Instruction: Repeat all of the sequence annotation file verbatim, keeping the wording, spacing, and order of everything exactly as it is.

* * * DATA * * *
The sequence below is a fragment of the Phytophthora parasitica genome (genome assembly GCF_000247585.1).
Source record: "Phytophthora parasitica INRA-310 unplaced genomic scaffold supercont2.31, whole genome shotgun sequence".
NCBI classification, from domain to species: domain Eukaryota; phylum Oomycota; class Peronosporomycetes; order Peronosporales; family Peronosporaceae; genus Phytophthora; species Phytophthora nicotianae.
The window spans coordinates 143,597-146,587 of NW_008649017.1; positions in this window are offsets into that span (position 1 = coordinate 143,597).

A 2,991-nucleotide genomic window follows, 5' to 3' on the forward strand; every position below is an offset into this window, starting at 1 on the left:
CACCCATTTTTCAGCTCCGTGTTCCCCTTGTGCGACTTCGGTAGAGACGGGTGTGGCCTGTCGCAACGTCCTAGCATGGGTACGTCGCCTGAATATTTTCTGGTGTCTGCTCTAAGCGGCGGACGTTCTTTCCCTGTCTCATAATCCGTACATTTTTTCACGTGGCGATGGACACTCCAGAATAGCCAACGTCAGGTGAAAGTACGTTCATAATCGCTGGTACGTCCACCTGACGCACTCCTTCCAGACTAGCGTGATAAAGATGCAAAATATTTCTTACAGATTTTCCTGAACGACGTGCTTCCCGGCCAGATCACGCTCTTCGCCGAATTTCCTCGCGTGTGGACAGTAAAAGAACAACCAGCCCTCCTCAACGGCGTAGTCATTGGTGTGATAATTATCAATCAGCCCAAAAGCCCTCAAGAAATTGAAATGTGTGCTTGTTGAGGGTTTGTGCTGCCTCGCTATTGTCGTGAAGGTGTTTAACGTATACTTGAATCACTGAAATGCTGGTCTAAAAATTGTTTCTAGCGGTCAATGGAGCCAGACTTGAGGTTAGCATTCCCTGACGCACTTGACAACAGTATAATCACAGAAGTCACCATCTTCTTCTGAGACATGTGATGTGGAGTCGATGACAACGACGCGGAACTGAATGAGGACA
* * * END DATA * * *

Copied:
The sequence below is a fragment of the Phytophthora parasitica genome (genome assembly GCF_000247585.1).
Source record: "Phytophthora parasitica INRA-310 unplaced genomic scaffold supercont2.31, whole genome shotgun sequence".
NCBI classification, from domain to species: domain Eukaryota; phylum Oomycota; class Peronosporomycetes; order Peronosporales; family Peronosporaceae; genus Phytophthora; species Phytophthora nicotianae.
The window spans coordinates 143,597-146,587 of NW_008649017.1; positions in this window are offsets into that span (position 1 = coordinate 143,597).

A 2,991-nucleotide genomic window follows, 5' to 3' on the forward strand; every position below is an offset into this window, starting at 1 on the left:
CACCCATTTTTCAGCTCCGTGTTCCCCTTGTGCGACTTCGGTAGAGACGGGTGTGGCCTGTCGCAACGTCCTAGCATGGGTACGTCGCCTGAATATTTTCTGGTGTCTGCTCTAAGCGGCGGACGTTCTTTCCCTGTCTCATAATCCGTACATTTTTTCACGTGGCGATGGACACTCCAGAATAGCCAACGTCAGGTGAAAGTACGTTCATAATCGCTGGTACGTCCACCTGACGCACTCCTTCCAGACTAGCGTGATAAAGATGCAAAATATTTCTTACAGATTTTCCTGAACGACGTGCTTCCCGGCCAGATCACGCTCTTCGCCGAATTTCCTCGCGTGTGGACAGTAAAAGAACAACCAGCCCTCCTCAACGGCGTAGTCATTGGTGTGATAATTATCAATCAGCCCAAAAGCCCTCAAGAAATTGAAATGTGTGCTTGTTGAGGGTTTGTGCTGCCTCGCTATTGTCGTGAAGGTGTTTAACGTATACTTGAATCACTGAAATGCTGGTCTAAAAATTGTTTCTAGCGGTCAATGGAGCCAGACTTGAGGTTAGCATTCCCTGACGCACTTGACAACAGTATAATCACAGAAGTCACCATCTTCTTCTGAGACATGTGATGTGGAGTCGATGACAACGACGCGGAACTGAATGAGGACA